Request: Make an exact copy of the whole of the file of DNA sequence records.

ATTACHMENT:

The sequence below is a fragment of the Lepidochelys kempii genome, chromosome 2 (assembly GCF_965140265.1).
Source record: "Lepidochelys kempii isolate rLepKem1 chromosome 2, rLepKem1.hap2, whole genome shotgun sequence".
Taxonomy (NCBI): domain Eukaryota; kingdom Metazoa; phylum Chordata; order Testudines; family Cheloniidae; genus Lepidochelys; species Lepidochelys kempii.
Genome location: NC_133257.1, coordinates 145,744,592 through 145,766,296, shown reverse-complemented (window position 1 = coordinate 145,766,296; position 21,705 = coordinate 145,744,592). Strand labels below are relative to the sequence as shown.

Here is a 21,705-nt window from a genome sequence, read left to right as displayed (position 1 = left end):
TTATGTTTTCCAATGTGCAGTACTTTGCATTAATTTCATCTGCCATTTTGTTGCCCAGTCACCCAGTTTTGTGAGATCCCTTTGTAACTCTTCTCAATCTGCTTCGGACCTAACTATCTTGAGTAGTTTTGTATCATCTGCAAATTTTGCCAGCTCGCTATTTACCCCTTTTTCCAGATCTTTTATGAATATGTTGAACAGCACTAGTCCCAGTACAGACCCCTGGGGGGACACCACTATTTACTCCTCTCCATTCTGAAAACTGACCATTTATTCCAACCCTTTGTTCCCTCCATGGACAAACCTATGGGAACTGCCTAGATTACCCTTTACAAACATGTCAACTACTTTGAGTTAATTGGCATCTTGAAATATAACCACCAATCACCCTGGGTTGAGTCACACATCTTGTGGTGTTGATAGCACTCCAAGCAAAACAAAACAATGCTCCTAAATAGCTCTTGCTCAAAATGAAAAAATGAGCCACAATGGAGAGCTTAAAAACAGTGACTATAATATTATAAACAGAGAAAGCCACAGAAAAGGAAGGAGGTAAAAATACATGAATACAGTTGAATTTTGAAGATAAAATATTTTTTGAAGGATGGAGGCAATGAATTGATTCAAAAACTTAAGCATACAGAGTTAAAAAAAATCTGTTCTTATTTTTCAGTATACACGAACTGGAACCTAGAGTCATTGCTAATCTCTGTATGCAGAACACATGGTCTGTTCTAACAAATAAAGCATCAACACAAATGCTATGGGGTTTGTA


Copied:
The sequence below is a fragment of the Lepidochelys kempii genome, chromosome 2 (assembly GCF_965140265.1).
Source record: "Lepidochelys kempii isolate rLepKem1 chromosome 2, rLepKem1.hap2, whole genome shotgun sequence".
Taxonomy (NCBI): domain Eukaryota; kingdom Metazoa; phylum Chordata; order Testudines; family Cheloniidae; genus Lepidochelys; species Lepidochelys kempii.
Genome location: NC_133257.1, coordinates 145,744,592 through 145,766,296, shown reverse-complemented (window position 1 = coordinate 145,766,296; position 21,705 = coordinate 145,744,592). Strand labels below are relative to the sequence as shown.

Here is a 21,705-nt window from a genome sequence, read left to right as displayed (position 1 = left end):
TTATGTTTTCCAATGTGCAGTACTTTGCATTAATTTCATCTGCCATTTTGTTGCCCAGTCACCCAGTTTTGTGAGATCCCTTTGTAACTCTTCTCAATCTGCTTCGGACCTAACTATCTTGAGTAGTTTTGTATCATCTGCAAATTTTGCCAGCTCGCTATTTACCCCTTTTTCCAGATCTTTTATGAATATGTTGAACAGCACTAGTCCCAGTACAGACCCCTGGGGGGACACCACTATTTACTCCTCTCCATTCTGAAAACTGACCATTTATTCCAACCCTTTGTTCCCTCCATGGACAAACCTATGGGAACTGCCTAGATTACCCTTTACAAACATGTCAACTACTTTGAGTTAATTGGCATCTTGAAATATAACCACCAATCACCCTGGGTTGAGTCACACATCTTGTGGTGTTGATAGCACTCCAAGCAAAACAAAACAATGCTCCTAAATAGCTCTTGCTCAAAATGAAAAAATGAGCCACAATGGAGAGCTTAAAAACAGTGACTATAATATTATAAACAGAGAAAGCCACAGAAAAGGAAGGAGGTAAAAATACATGAATACAGTTGAATTTTGAAGATAAAATATTTTTTGAAGGATGGAGGCAATGAATTGATTCAAAAACTTAAGCATACAGAGTTAAAAAAAATCTGTTCTTATTTTTCAGTATACACGAACTGGAACCTAGAGTCATTGCTAATCTCTGTATGCAGAACACATGGTCTGTTCTAACAAATAAAGCATCAACACAAATGCTATGGGGTTTGTA